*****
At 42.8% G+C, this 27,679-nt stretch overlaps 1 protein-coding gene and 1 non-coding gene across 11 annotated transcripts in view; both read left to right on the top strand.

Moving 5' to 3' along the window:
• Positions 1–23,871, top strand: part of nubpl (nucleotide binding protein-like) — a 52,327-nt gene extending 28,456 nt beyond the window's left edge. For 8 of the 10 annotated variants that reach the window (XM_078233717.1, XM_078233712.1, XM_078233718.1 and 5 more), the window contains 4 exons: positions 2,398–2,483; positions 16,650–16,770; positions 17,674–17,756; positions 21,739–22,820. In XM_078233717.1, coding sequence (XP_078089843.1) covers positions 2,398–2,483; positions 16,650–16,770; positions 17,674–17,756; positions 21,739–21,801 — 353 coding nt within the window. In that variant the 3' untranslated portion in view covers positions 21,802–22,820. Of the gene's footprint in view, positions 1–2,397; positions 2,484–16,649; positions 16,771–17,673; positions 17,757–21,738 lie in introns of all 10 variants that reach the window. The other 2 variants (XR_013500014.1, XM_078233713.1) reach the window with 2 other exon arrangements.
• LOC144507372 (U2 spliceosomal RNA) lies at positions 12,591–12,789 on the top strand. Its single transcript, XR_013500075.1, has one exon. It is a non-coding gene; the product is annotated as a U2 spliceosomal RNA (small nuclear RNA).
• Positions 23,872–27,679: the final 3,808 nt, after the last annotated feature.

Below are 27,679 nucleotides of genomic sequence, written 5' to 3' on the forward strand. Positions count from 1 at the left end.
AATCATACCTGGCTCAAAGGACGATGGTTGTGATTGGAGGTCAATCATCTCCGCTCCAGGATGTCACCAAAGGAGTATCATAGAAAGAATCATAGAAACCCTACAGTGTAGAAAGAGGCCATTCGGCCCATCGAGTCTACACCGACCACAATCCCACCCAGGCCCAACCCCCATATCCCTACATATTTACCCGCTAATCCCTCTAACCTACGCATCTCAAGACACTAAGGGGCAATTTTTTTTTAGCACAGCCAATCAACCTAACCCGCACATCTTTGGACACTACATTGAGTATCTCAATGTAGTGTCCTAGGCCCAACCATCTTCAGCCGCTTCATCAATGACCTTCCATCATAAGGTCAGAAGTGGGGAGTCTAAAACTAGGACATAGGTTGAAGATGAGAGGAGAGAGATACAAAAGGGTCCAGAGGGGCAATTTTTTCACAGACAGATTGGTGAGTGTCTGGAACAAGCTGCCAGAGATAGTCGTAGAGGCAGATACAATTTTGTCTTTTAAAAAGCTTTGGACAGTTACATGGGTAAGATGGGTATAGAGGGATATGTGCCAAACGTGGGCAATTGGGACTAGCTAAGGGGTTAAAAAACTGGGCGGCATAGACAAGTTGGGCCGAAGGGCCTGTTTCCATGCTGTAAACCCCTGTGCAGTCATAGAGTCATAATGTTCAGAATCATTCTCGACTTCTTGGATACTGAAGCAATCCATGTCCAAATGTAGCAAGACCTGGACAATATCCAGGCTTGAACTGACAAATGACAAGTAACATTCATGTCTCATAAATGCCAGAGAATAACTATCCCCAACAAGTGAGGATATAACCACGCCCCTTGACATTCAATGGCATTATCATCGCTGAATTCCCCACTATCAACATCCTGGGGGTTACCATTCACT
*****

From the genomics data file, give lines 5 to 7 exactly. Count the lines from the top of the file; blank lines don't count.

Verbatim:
• Positions 23,872–27,679: the final 3,808 nt, after the last annotated feature.

Below are 27,679 nucleotides of genomic sequence, written 5' to 3' on the forward strand. Positions count from 1 at the left end.
AATCATACCTGGCTCAAAGGACGATGGTTGTGATTGGAGGTCAATCATCTCCGCTCCAGGATGTCACCAAAGGAGTATCATAGAAAGAATCATAGAAACCCTACAGTGTAGAAAGAGGCCATTCGGCCCATCGAGTCTACACCGACCACAATCCCACCCAGGCCCAACCCCCATATCCCTACATATTTACCCGCTAATCCCTCTAACCTACGCATCTCAAGACACTAAGGGGCAATTTTTTTTTAGCACAGCCAATCAACCTAACCCGCACATCTTTGGACACTACATTGAGTATCTCAATGTAGTGTCCTAGGCCCAACCATCTTCAGCCGCTTCATCAATGACCTTCCATCATAAGGTCAGAAGTGGGGAGTCTAAAACTAGGACATAGGTTGAAGATGAGAGGAGAGAGATACAAAAGGGTCCAGAGGGGCAATTTTTTCACAGACAGATTGGTGAGTGTCTGGAACAAGCTGCCAGAGATAGTCGTAGAGGCAGATACAATTTTGTCTTTTAAAAAGCTTTGGACAGTTACATGGGTAAGATGGGTATAGAGGGATATGTGCCAAACGTGGGCAATTGGGACTAGCTAAGGGGTTAAAAAACTGGGCGGCATAGACAAGTTGGGCCGAAGGGCCTGTTTCCATGCTGTAAACCCCTGTGCAGTCATAGAGTCATAATGTTCAGAATCATTCTCGACTTCTTGGATACTGAAGCAATCCATGTCCAAATGTAGCAAGACCTGGACAATATCCAGGCTTGAACTGACAAATGACAAGTAACATTCATGTCTCATAAATGCCAGAGAATAACTATCCCCAACAAGTGAGGATATAACCACGCCCCTTGACATTCAATGGCATTATCATCGCTGAATTCCCCACTATCAACATCCTGGGGGTTACCATTCACT